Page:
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Vaccine Critic Robert Kennedy Jr Says He'll Head Trump Safety Panel

By Robert Lowes
WebMD Health News

January 10, 2017

Vaccine critic Robert Kennedy Jr said today that he will accept an assignment from President-elect Donald Trump to head a commission on vaccine safety and scientific integrity.

"Everybody ought to be able to be assured that the vaccines we have — he's very pro-vaccine, as am I — but they're as safe as they can possibly be," the son of the late US Senator Robert Kennedy told reporters after he met with the incoming president at the Trump Tower in New York City.

But despite what Kennedy told reporters after his meeting with Trump, CNN is reporting that the Trump transition team says no decision has been made on setting up a commission to look at vaccines and autism.

"The President-elect enjoyed his discussion with Robert Kennedy Jr. on a range of issues and appreciates his thoughts and ideas. The President-elect is exploring the possibility of forming a commission on Autism, which affects so many families; however no decisions have been made at this time. The President-elect looks forward to continuing the discussion about all aspects of Autism with many groups and individuals," Trump spokeswoman Hope Hicks said in a statement quoted by CNN.

Kennedy has promoted the widely discredited notion that childhood vaccines and influenza vaccines containing thimerosal, a preservative that contains mercury, can trigger autism and other neurological disorders. Trump has voiced similar views in speeches and tweets.

The alliance of the two men alarms infectious disease experts such as Paul Offit, MD, author of the book Deadly Choices: How the Anti-Vaccine Movement Threatens Us All.

"He should avail himself of experts in vaccine and vaccine safety instead of conspiracy theorists," Dr Offit told Medscape Medical News.

Kennedy earned a reputation as a vaccine conspiracy theorist with a 2005 article in Rolling Stone magazine — also published online in Salon — that accused government health agencies of covering up the risk of thimerosal in vaccines. By that time, the preservative had been removed or lowered to trace amounts in childhood vaccines as a precaution, although later studies found that there was no causal link between the preservative and autism. Salon later retracted the article over inaccuracies.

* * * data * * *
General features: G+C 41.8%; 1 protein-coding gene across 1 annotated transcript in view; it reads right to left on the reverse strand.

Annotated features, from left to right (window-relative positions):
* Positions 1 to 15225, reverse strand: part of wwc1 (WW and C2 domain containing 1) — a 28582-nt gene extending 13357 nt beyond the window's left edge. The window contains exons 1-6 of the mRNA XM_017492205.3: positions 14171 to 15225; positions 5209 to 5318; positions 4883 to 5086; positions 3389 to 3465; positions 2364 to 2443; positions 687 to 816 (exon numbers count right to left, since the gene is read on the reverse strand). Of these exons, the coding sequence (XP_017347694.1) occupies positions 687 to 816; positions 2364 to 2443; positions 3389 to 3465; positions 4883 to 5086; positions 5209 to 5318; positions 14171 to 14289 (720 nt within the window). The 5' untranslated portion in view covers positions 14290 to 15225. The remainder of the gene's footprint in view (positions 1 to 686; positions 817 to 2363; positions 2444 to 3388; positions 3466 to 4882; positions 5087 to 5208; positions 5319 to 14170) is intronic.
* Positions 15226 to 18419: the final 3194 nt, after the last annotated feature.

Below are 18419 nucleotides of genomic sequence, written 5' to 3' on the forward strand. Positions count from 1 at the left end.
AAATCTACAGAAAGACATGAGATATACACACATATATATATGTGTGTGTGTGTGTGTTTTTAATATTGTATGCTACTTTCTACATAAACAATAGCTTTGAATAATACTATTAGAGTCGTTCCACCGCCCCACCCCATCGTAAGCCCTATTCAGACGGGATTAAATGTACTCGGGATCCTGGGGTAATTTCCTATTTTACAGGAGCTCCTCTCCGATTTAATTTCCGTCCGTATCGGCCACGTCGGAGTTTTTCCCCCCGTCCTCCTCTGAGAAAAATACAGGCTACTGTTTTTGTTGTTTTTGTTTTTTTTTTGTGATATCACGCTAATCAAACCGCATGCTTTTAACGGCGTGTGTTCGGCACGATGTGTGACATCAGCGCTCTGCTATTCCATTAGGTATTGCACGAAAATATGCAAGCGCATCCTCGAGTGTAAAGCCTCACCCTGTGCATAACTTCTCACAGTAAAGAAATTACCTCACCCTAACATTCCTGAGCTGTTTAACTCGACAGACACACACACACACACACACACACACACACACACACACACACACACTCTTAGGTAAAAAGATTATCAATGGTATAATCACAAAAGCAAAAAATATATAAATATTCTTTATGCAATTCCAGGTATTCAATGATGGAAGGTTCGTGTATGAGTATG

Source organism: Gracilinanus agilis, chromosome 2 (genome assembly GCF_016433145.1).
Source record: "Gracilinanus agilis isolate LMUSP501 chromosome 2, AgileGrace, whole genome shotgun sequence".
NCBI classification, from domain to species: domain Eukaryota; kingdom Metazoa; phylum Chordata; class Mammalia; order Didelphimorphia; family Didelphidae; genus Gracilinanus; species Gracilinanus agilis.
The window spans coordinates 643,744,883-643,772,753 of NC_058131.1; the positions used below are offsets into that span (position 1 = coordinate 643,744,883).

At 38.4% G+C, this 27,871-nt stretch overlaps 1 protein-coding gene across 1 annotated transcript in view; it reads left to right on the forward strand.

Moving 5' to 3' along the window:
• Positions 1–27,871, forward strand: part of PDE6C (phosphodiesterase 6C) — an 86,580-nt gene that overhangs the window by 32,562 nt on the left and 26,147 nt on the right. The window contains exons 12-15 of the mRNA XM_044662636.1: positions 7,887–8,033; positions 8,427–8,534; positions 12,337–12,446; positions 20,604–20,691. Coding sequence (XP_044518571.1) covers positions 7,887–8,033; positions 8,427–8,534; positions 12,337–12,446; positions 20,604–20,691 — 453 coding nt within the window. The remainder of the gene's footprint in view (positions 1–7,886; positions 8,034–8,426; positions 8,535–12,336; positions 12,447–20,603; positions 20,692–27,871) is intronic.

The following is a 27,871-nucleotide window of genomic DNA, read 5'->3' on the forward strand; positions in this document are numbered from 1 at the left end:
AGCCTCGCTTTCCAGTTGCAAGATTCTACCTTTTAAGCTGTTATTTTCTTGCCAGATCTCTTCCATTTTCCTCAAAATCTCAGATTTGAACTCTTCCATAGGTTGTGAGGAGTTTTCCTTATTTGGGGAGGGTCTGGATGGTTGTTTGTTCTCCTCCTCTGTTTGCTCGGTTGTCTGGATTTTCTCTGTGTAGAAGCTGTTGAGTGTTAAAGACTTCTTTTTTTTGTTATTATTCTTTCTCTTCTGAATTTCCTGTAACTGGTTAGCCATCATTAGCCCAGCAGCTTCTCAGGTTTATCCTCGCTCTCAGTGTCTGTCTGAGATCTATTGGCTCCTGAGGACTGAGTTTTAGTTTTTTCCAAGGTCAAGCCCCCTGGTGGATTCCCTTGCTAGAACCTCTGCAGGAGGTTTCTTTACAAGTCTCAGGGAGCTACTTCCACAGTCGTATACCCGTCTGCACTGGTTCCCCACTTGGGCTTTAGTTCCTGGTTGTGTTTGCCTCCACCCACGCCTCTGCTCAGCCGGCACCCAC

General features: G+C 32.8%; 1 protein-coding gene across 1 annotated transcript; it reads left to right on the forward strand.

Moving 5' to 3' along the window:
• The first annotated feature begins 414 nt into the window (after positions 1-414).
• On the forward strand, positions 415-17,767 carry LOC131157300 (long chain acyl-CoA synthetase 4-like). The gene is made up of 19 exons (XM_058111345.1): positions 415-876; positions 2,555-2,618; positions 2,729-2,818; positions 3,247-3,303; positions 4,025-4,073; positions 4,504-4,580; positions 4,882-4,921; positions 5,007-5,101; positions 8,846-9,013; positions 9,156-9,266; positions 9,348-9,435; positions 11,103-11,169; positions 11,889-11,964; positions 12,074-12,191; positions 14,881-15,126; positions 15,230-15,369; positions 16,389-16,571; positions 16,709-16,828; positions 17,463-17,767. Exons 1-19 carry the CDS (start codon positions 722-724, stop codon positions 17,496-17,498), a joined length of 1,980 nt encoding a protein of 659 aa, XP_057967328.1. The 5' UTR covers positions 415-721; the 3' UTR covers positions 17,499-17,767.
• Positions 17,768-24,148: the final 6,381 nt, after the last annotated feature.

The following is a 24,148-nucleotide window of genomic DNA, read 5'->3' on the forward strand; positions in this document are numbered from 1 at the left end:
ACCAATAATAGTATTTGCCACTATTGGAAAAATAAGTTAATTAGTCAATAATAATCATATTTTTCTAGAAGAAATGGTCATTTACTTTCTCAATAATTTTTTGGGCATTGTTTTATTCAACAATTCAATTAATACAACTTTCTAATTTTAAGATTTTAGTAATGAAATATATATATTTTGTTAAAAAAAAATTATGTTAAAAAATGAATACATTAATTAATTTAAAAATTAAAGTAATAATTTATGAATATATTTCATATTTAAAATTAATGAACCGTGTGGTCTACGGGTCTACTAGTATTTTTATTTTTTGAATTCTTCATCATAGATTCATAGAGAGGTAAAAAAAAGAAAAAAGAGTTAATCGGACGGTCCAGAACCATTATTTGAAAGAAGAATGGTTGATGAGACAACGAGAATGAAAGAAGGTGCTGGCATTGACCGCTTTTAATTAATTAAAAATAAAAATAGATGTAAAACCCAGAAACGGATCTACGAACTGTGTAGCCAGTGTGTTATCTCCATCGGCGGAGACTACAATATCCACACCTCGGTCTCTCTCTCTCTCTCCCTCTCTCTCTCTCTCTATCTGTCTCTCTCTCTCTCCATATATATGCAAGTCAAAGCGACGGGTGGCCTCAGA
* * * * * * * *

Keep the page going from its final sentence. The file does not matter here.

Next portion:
Kennedy, a respected environmental activist credited with helping to clean up the Hudson River, plunged into the vaccine wars again in 2014 with a book titled Thimerosal: Let the Science Speak. While covering much of the same ground as the Rolling Stone article, the book describes the supposed thimerosal threat more in terms of neurodevelopmental disorders than autism per se, which had become a lightning-rod word by then.

"They took out everything controversial and just made it pure science," Kennedy told Medscape Medical News that year.

The book's reception in the scientific community was predictable. Steven Salzberg, PhD, a professor of medicine, computer science, and biostatistics at Johns Hopkins University in Baltimore, Maryland, wrote in Forbes at the time that Kennedy's advocacy of bad science "will cost lives if it hasn't already."

The book was published by Skyhorse Publishing, which also has published two books by Andrew Wakefield, whose discredited study linking the measles, mumps, and rubella vaccine to autism has fueled the so-called antivax movement. Banned from practicing medicine in Great Britain on account of his research, Wakefield directed a 2016 documentary titled Vaxxed that continues his crusade.

"Potentially a Dangerous Decision"

Wakefield figures into Trump's vaccine agenda because the president-elect met with him last summer, to the delight of his followers. However, Trump had been a critic of current childhood vaccination practices well before that. In 2014, he famously tweeted, "Healthy young child goes to doctor, gets pumped with massive shot of many vaccines, doesn't feel good and changes - AUTISM. Many such cases!"

Dr Offit questions the need for Trump's new vaccine safety commission, saying that the Centers for Disease Control and Prevention fields an Advisory Committee on Immunization Practices. "It already exists; it's doing its job," said Dr Offit, thecoinventor of the rotavirus vaccine, and a frequent contributor to Medscape.

He also questions Kennedy's ability to lead such a scientific endeavor. "What does Robert Kennedy have to offer?" Dr Offit said. "He still believes thimerosal causes autism.

"That's a dead issue. Vaccines are safe and effective and have saved lives."

The announcement that Kennedy will lead a vaccine safety commission also drew criticism from Michael Osterholm, PhD, MPH, director of the Center for Infectious Disease Research and Policy at the University of Minnesota in Minneapolis.

"The appointment of Robert Kennedy Jr to head up a commission on vaccine safety and scientific integrity is a lot like putting a person who believes the world is flat in charge of the leading global geographic information system initiative," Dr Osterholm told Medscape Medical News. "Mr. Kennedy's appointment is potentially a dangerous decision if it sends a message to parents that vaccines are not safe and not necessary.

"If that happens, kids will get sick and even die because of the misinformation that will come from this commission."

Kennedy and the Trump administration transition team did not respond to requests for an interview.

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SOURCE: Medscape, January 10, 2017.

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